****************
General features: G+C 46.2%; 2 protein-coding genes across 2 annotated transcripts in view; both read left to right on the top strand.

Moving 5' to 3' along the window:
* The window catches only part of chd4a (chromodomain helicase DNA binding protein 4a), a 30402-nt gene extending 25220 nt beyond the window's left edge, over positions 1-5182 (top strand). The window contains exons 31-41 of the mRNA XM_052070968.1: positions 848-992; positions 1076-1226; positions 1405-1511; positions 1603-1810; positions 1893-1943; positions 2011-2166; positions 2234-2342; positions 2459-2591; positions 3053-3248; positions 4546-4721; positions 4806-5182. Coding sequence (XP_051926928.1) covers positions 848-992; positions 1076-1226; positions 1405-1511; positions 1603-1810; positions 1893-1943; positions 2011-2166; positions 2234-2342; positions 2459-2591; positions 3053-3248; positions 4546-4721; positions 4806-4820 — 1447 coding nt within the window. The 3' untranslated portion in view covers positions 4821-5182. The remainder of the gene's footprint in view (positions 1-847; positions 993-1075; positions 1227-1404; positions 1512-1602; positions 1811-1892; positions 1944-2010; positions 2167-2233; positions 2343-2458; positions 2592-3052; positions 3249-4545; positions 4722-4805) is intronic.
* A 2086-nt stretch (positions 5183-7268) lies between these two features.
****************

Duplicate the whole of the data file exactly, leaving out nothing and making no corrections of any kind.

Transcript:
General features: G+C 46.2%; 2 protein-coding genes across 2 annotated transcripts in view; both read left to right on the top strand.

Moving 5' to 3' along the window:
* The window catches only part of chd4a (chromodomain helicase DNA binding protein 4a), a 30402-nt gene extending 25220 nt beyond the window's left edge, over positions 1-5182 (top strand). The window contains exons 31-41 of the mRNA XM_052070968.1: positions 848-992; positions 1076-1226; positions 1405-1511; positions 1603-1810; positions 1893-1943; positions 2011-2166; positions 2234-2342; positions 2459-2591; positions 3053-3248; positions 4546-4721; positions 4806-5182. Coding sequence (XP_051926928.1) covers positions 848-992; positions 1076-1226; positions 1405-1511; positions 1603-1810; positions 1893-1943; positions 2011-2166; positions 2234-2342; positions 2459-2591; positions 3053-3248; positions 4546-4721; positions 4806-4820 — 1447 coding nt within the window. The 3' untranslated portion in view covers positions 4821-5182. The remainder of the gene's footprint in view (positions 1-847; positions 993-1075; positions 1227-1404; positions 1512-1602; positions 1811-1892; positions 1944-2010; positions 2167-2233; positions 2343-2458; positions 2592-3052; positions 3249-4545; positions 4722-4805) is intronic.
* A 2086-nt stretch (positions 5183-7268) lies between these two features.